Introduction: Control Mix of 12v Lights & Motors

Why Use Old Bulbs

Old light bulbs just look cool. And the quality of light from old incandescent or fluorescent lights is hard to duplicate. For years, I've been using old light-bulbs for decorations. I have a large collection of old lighting, most of it left over from upgrading existing items to NeoPixels. So it's kind of ironic that I am now re-using the aged and inefficient lights in a digitally controlled project.

I had occasionally thought about powering up the old bulbs, but I was too fascinated by spectacular LED sequences to bother. You need a lot more power than the Arduino can provide. There are plenty of simple circuits and boards, but for me, it wasn't worth the effort or money for "throw away" items.Then I realized I already had several boards that could power 12v lights - my trusty motor-shields.

Motor Driver... Seriously?

Sure, using a motor driver board is total overkill for powering a lamp. But if you need a quick test for a design for a temporary (seasonal) installation, then they are very convenient..A motor driver board is really just a PWM board with isolated power circuits. That's exactly what I needed to safely control these old 12v bulbs. It even has protection-circuits, code-reversible polarity and easy to use screw terminals for prototyping.

I used the classic Arduino UNO and the motorshield from Adafruit because I own several of each. I've built numerous robots and machines with this combo, so I knew they are rock-solid and very sturdy. If I hadn't blown them up yet, I was pretty sure some light bulbs weren't going to hurt them.

This motor-shield has four power ports that can handle the volts and amps needed for this project. And it comes with a software library that makes it easy to control the power level via PWM, and even reverse the polarity of the prorts.

Other Stuff Needed

You can power the UNO and the lights with the same power supply, but it is always a good idea to use two - a separate power supply for the Arduino and the motor-shield. One supply only needs to be powerful enough for the Arduino. But the second power-supply needs to be powerful enough to run the lights, so a beefy 9 or 12v with good amperage is a good idea.

I call this a 12v project, but all the items I use in the demonstrations will also light up with a good 9v power supply. If you want to use batteries, a standard 9v battery will NOT work on some of them, but a 6xAA battery holder provides enough amps for almost everything except an automobile headlight.

And the Software

The Arduino controls the board through software. The Adafruit board has a special library that makes it easy to write the software. You control the brightness of the bulbs using PWM, and you can even reverse the polarity of the power ports. The best resource for learning how to do all this is Adafruit's tutorial for their motor-shield.

Geeky Stuff

The motor shield can also power stepper motors, solenoids, pumps and servos. So you can place the lights on a servo or motor and animate them. Many of the IO pins are still available, so you can still add NeoPixels and sensors to the project. You could cause the lights to react to sensor inputs such as sound or motion.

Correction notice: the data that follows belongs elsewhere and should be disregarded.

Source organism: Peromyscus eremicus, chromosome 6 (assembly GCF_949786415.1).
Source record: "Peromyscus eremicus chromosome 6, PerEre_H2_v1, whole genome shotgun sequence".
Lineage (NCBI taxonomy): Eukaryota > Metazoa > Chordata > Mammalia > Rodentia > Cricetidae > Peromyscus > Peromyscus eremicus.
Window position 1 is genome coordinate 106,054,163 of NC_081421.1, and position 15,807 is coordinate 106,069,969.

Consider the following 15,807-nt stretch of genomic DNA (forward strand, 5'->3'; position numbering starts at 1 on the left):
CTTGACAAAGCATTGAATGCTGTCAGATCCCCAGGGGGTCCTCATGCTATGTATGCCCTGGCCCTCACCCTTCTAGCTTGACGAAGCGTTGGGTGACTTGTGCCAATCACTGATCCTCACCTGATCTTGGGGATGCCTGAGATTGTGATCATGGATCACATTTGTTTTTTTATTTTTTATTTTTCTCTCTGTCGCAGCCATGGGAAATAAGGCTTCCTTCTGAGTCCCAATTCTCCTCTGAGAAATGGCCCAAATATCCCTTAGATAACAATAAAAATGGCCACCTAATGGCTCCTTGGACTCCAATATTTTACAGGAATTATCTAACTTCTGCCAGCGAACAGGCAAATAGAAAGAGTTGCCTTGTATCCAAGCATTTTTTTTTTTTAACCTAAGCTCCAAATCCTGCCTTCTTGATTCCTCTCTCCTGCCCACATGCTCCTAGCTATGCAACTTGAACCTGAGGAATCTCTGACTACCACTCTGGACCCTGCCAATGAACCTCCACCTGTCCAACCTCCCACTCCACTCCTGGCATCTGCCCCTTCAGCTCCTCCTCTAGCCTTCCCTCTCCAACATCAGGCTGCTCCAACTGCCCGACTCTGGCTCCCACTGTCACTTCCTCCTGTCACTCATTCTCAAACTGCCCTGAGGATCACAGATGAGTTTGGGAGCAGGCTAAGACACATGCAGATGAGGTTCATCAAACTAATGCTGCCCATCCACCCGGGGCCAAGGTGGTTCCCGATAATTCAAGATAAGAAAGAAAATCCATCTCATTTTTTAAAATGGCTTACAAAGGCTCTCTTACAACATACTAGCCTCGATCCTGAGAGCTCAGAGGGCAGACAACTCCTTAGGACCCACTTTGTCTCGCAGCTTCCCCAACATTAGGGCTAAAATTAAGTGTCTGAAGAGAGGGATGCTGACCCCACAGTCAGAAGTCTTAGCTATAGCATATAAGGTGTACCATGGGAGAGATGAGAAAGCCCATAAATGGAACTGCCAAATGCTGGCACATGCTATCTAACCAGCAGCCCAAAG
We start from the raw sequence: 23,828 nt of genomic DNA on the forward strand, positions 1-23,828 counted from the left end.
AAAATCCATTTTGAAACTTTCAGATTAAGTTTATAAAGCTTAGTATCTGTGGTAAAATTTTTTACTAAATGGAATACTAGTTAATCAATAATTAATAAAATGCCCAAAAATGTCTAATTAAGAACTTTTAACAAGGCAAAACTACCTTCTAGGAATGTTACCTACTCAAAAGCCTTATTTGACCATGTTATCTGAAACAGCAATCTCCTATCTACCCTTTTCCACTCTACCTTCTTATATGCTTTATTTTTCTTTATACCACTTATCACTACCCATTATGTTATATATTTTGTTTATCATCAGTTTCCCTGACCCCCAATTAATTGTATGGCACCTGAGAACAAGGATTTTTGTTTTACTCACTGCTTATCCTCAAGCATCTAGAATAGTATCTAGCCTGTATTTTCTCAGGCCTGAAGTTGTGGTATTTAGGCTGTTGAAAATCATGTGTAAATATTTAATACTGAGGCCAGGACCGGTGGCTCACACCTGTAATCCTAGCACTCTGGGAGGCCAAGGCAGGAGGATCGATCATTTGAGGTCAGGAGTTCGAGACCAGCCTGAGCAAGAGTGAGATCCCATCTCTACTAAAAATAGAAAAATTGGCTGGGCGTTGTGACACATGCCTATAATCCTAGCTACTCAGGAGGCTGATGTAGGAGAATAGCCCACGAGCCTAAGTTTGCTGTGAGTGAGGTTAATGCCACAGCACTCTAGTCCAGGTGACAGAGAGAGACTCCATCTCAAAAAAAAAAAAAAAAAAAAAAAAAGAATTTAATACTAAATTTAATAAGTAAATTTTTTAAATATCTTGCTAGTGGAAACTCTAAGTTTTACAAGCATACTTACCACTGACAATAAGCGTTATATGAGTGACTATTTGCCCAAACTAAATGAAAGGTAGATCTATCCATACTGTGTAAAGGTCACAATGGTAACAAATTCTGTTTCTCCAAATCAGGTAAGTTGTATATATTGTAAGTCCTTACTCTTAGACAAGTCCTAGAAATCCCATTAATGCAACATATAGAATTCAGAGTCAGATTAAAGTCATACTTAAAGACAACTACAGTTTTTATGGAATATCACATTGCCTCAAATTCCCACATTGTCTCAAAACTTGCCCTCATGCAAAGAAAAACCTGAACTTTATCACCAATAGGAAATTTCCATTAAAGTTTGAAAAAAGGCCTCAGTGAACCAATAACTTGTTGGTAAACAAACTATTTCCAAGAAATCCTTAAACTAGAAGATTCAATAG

So even thought the motor-shield is overkill for lights alone, the power to combine numerous inputs and outputs in one project makes this combination an excellent option for all types of art projects.

Step 1: 12v Incandescent Bulbs

These are the oldest and simplest bulbs to work with, but they are also the least efficient. They create light by putting so much electricity through a filament that it glows. (CAUTION - HOT!!!These bulbs can get really hot. Do not place them near any heat-sensitive or flammable materials. They are not appropriate for jewelry or clothing projects.)

Where to Find Bulbs

Incandescent bulbs are cheap and easy to find in a wide variety of shapes and sizes and styles.

Most older cars use 12v bulbs for their headlights and running lights. Any auto-parts store or junkyard will have a selection of interestingly shaped bulbs to choose from.

Another source of 12v bulbs are "low-voltage rail-lighting-systems." They were very popular a few years ago. Now that LEDs are affordable the 12v systems are quickly being replaced and you can find sets at the thrift store. You can use the bulbs and housing. (Although you don't need the transformer for this project, go ahead and save it for future use.)

You might still find some old 12v flashlight bulbs, but most modern flashlights max out at 6 to 9v.

Hooking Them Up

Most incandescent bulbs are not polarity sensitive, so you can hook up the positive and negative wires in any order. However, you do have to use both poles so the electricity flows through the filament in a complete circuit.

This sounds simple, but there are so many types of bulbs that you need to pay attention to the connection. If you're scavenging bulbs, it's a good idea to also save the "socket" or connector for the bulb. Some bulbs have pins or blades that are easy to connect to. Others have bases that look more like a screw-in bulbs. One pole is the sleeve while the other pole is a bump at the center of the base. These type can be difficult to make connectors for. Copper tape, large alligator clips, or even solder are options for connecting to these bulb types.

Read all of Adafruit's tutorial for the motor-shield before assembling your project.